ATLANTA --Two area middle schoolers fared well in the state spelling bee on Friday.
Jazz Duncan, a seventh-grader at Memorial Middle School in Conyers, made it to round 11 in the state's 51st annual spelling bee at Georgia State University in Atlanta, and Taylor Underwood, a sixth-grader at Providence Christian School in Oxford, made it to round nine.
"These kids are all winners," said Richard McIntyre, chair of the Georgia Association of Educators' Spelling Bee committee, about the 20 spellers competing in the Bee. "These kids learn so much to make them prepared for all of their academics. It's an indicator that they will go on to greater things."
Duncan, who was accompanied by her mom Heather, correctly spelled words like "klompen," "flense," "egregious," "douane" and "apparatchik." Underwood correctly spelled words like "alleviate," "bureaucracy," "egalitarian," "kohlrabi" and "charpoy."
Other students correctly spelled words like "oolong," "semolina," "contrapuntal," "bezoar," "fusillade," "gynarchy," "mukhtar," "cappelletti," "ghathonic" and "uitlander."
"People who put down spelling just don't understand," McIntyre said.
In round 11, Duncan incorrectly spelled the word immiserization.
Her mom protested because the caller initially mispronounced the word, but them corrected herself. McIntyre consulted with the judges, who decided since the pronunciation was corrected before she started spelling the word, there was no basis for the misspelling.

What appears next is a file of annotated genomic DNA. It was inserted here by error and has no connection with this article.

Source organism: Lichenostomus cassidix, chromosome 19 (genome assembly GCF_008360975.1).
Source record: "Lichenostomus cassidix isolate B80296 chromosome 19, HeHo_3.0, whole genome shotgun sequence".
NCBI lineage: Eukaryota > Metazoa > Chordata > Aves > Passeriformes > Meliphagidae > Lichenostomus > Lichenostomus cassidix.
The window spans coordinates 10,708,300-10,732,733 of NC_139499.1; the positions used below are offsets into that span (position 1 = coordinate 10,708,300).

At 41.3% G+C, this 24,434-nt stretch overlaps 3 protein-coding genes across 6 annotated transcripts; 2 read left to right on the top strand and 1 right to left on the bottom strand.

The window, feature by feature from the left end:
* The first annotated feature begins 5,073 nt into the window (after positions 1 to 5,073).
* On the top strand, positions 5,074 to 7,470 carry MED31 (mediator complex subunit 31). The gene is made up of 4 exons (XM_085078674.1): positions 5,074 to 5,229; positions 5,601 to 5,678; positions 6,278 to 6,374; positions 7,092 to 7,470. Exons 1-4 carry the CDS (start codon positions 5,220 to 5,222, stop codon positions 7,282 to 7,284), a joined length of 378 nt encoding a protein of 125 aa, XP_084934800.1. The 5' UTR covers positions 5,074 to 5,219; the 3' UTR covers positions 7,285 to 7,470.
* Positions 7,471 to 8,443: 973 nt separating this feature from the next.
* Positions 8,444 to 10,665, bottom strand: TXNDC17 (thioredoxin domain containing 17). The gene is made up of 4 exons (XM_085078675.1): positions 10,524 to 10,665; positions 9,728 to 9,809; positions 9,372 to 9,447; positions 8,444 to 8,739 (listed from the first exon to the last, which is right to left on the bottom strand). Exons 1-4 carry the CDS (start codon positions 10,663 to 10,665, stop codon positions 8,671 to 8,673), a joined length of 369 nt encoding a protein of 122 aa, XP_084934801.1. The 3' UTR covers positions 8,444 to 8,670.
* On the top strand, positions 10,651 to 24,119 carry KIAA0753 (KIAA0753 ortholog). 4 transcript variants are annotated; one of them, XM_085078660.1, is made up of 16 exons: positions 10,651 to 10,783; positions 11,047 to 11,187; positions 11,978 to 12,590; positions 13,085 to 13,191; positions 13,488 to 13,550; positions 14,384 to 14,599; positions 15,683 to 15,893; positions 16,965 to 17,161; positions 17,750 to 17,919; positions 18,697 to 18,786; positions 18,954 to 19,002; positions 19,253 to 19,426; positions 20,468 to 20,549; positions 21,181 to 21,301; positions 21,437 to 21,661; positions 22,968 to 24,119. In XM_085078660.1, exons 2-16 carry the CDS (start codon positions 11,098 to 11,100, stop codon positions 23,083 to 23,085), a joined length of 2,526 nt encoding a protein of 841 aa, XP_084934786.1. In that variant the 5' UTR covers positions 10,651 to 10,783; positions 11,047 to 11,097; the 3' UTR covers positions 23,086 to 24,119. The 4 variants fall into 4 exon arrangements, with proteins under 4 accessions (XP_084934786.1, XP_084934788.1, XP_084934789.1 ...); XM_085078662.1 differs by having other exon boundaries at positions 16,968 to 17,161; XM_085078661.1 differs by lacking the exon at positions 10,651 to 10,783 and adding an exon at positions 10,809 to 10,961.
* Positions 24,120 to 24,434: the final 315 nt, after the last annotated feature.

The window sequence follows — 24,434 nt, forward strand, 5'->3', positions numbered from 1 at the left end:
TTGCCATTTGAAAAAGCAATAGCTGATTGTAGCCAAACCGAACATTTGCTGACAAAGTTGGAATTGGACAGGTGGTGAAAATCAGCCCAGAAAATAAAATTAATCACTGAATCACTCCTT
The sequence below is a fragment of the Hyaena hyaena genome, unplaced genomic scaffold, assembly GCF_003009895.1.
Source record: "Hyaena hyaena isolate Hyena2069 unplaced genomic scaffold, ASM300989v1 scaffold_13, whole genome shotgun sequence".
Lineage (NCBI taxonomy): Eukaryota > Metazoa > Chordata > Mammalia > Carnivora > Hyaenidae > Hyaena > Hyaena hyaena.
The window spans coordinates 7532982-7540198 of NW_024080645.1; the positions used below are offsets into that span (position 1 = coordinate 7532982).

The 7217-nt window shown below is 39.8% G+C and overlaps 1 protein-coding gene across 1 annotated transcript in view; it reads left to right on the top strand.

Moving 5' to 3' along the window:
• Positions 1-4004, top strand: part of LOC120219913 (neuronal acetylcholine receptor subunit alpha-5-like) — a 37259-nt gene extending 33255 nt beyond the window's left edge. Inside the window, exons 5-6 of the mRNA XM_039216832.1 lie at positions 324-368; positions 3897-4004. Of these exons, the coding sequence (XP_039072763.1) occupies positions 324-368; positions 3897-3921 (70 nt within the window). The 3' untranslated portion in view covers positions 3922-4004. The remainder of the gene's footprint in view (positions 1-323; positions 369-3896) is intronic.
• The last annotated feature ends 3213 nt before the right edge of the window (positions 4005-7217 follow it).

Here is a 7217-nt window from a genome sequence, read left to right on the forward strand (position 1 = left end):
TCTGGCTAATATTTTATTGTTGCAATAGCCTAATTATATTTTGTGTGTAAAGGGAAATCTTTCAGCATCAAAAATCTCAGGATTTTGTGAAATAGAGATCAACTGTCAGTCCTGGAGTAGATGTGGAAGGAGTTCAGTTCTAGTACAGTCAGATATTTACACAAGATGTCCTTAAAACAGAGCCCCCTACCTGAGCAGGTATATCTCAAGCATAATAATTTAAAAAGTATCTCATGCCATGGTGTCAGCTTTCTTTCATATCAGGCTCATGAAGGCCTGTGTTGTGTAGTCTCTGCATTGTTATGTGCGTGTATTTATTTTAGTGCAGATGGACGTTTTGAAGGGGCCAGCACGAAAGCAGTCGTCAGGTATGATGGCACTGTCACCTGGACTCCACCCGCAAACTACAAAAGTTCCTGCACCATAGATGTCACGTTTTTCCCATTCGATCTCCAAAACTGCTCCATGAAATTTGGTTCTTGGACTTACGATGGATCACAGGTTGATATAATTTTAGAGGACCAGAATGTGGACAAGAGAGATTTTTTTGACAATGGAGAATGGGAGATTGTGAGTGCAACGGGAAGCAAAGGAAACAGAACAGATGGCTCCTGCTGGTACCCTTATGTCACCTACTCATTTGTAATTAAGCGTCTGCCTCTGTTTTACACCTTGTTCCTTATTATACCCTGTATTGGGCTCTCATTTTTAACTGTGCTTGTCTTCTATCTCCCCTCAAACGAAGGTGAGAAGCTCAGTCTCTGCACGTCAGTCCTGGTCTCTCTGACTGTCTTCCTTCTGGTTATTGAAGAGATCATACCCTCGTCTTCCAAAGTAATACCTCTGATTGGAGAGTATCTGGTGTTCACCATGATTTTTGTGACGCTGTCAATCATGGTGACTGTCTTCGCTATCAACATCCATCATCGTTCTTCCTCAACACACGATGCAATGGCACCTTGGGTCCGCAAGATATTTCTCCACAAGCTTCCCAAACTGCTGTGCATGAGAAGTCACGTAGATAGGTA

Heather Duncan said she feared that the caller would get Jazz out because she was mispronouncing words throughout the entire event.
However, "I think (Jazz) did good," she said of her performance.
Jazz Duncan said the competition was pretty easy and similar to last year, when she placed fourth.
"I still knew a lot of the words, even though some of them were mispronounced," said Duncan, who even corrected the caller once during the bee.
She said her fellow students were "pretty good," too.
Underwood, who was accompanied by her parents and grandparents, said the event started off easy but was progressively getting harder, especially after she was ousted in round nine, when she misspelled the word "peccadillo."
"I was really nervous at first," said Underwood, who had never been to the state bee before, adding that missing the practice word coyote made her even more nervous.
She said competing at this level helped her learn to ask the judges more questions and to pay attention to things like word origins.
"You can get a word you do know or you don't know," she said.
In the end after 200 words, 21 rounds and about three hours, Henderson Middle School's Simola Nayak of DeKalb County won the bee by correctly spelling imprimatur, after runner-up Andalib Malit Samandari, from Renfroe Middle School in Decatur, misspelled it, and then also correctly spelling tautologous.
The bee included 12 girls and eight boys ranging in age from 9 to 14 in fourth through eighth grades from 16 public schools, three private schools and one home school.
All contestants received $25, a certificate of participation and a GAE State Bee lapel pin.
The winner will represent Georgia in the Scripps National Spelling Bee championships in Washington, D.C., from May 27 through June 1.